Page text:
In this article, ACA Research discusses the current shortage of skilled automotive technicians, which is a well-documented and much-discussed industry issue

Car parc size and the number of workshops are increasing year on year, but the growth in technicians is not sufficient to keep up with demand, leaving a gap that is estimated at 30,000 skilled automotive technicians as of today.
While automotive VET courses remain popular with regards to enrolments, the industry doesn’t perform as well in terms of completions. Just over half of those who commenced an apprenticeship in 2015 have completed it, highlighting the scale of the educational challenge.
Additionally, it is reasonable to expect that existing technicians will require further training in the years ahead to remain up to date with innovations in areas such as power trains, safety features (for example, ADAS) and so on. This will only place a greater burden on educational providers going forward.
To highlight one aspect of the change, we can consider the rise in the number of electric and hybrid vehicles purchased over the last five years.
While we are still very much at the beginning of the transition to low and zero emission vehicles, it is broadly recognised that they will play a significant role in the drive to lower carbon emissions, with sales likely to increase exponentially in coming years.

Figure One: Source: VFACTS National Report: New Vehicle Sales, January 2015 – December 2021

This change has significant implications for workshops in terms of the skills and equipment required to service an electric vehicle.
The changing profile of the Australian car parc will require apprentice and trainee technicians to learn on electric and hybrid engines, which will require a reconsideration of training programs and curricula.
Decisions will need to be made around whether elements remain separated (for example, mechanical vs electrical), or if new combined modules should be introduced. Consideration is also needed of how best to deliver the necessary training to qualified technicians, and how this can fit around their day-to-day work.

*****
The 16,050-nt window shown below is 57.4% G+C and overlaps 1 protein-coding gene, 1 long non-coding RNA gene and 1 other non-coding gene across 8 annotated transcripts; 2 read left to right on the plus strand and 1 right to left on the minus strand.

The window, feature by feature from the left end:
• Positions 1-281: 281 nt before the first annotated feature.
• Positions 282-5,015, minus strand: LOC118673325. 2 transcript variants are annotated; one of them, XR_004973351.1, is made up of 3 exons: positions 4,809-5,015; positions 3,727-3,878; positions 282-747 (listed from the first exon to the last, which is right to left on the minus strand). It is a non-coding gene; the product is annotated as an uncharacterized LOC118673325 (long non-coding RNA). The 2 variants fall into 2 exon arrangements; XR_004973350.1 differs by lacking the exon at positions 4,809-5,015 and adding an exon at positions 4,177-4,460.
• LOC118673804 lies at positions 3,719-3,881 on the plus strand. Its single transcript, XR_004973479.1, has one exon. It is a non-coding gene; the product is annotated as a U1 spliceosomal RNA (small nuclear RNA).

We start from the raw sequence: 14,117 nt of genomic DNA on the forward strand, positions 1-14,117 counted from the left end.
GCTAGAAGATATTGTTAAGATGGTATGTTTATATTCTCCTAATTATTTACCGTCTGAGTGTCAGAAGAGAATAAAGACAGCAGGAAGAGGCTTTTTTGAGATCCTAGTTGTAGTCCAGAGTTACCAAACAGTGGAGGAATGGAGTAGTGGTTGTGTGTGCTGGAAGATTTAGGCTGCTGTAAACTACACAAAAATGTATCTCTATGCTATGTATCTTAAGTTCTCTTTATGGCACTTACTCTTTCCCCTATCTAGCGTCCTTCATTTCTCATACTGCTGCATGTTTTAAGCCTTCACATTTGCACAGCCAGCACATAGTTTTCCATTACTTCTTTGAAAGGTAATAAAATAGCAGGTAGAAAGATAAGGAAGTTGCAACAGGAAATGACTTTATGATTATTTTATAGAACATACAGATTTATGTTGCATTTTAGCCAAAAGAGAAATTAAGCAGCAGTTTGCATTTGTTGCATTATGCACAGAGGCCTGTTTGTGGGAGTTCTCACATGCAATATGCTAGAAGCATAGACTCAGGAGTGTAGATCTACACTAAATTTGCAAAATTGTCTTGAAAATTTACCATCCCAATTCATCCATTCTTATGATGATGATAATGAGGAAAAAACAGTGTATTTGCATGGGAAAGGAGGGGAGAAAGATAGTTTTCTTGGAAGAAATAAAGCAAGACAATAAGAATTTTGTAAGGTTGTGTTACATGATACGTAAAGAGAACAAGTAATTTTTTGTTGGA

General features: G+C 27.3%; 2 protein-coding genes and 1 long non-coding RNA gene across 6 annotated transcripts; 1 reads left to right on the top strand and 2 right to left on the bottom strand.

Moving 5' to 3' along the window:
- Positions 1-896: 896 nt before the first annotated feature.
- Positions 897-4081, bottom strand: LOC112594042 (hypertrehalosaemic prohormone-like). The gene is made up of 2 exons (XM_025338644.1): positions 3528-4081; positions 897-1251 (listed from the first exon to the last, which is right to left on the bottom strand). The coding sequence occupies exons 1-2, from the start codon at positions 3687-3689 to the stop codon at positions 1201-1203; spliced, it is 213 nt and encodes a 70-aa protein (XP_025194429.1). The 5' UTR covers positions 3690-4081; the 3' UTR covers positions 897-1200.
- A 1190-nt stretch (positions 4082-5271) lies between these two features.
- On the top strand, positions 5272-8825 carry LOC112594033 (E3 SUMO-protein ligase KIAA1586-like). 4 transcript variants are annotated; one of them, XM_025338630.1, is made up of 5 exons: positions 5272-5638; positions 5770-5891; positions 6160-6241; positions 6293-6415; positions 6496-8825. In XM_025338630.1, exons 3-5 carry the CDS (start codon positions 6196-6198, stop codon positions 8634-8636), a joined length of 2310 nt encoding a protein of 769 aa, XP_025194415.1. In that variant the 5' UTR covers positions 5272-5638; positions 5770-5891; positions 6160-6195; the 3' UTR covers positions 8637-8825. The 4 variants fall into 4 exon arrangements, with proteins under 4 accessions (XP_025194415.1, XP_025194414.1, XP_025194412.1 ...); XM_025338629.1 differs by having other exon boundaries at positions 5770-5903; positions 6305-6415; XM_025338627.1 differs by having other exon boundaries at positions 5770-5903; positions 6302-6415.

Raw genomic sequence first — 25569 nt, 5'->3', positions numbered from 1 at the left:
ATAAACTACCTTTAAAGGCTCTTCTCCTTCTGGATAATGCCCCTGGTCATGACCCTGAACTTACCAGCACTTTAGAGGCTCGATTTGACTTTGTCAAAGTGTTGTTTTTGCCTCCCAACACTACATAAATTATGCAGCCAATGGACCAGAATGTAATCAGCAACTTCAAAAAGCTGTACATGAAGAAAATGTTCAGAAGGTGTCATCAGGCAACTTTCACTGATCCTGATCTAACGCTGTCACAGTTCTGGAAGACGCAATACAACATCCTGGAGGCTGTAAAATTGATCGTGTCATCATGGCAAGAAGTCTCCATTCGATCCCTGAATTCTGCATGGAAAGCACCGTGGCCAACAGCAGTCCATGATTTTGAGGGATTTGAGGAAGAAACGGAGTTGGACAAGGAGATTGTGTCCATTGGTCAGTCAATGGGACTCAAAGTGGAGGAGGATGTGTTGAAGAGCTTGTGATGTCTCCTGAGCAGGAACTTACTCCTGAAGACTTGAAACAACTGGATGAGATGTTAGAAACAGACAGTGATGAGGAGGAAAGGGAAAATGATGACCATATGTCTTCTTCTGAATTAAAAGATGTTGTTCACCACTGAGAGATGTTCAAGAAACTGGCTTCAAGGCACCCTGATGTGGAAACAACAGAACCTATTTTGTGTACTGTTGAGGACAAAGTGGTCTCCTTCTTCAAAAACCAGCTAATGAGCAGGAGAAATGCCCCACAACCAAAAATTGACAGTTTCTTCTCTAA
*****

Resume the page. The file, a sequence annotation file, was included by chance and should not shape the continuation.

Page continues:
So, what does all this mean for the industry? We may not yet have ‘the’ answer to the skills shortage, but what is apparent is the need to strongly consider the potential impact of these trends.
We need to consider training needs over the next five years, 10 years and beyond – in terms of both content and delivery.
Workshop operators also need to be considering the impact on their own business, and in the context of their personal intentions (for example, retirement).
Once they understand the likely timelines for change, they can make decisions around the relevance of these new areas, and the training and equipment they might need to invest in.
Finally, looking back to the broader question of skills shortages, the AAAA is well aware of this issue, and is conducting research into it in partnership with the Australian Automotive Dealer Association (AADA) and Motor Trades Association of Queensland (MTAQ).
This will serve to better understand how the industry can support apprentices at key junctures in their training, and as they move into the workforce.
If you are an apprentice (or if you know someone who is), taking part in the research is as easy as going to
All apprentices who take part will have the opportunity to win one of a range of great prizes, which include (among others) an ARB Fire Pit, five Chicane 26” 6 Drawer Tool Chests, 40 Hella Uni Max work lamps, and two drive day / hot lap experiences.

This column was prepared for AAA Magazine by ACA Research, the AAAA’s partners in the AAAA Aftermarket Dashboard which is delivered to AAAA members each quarter.

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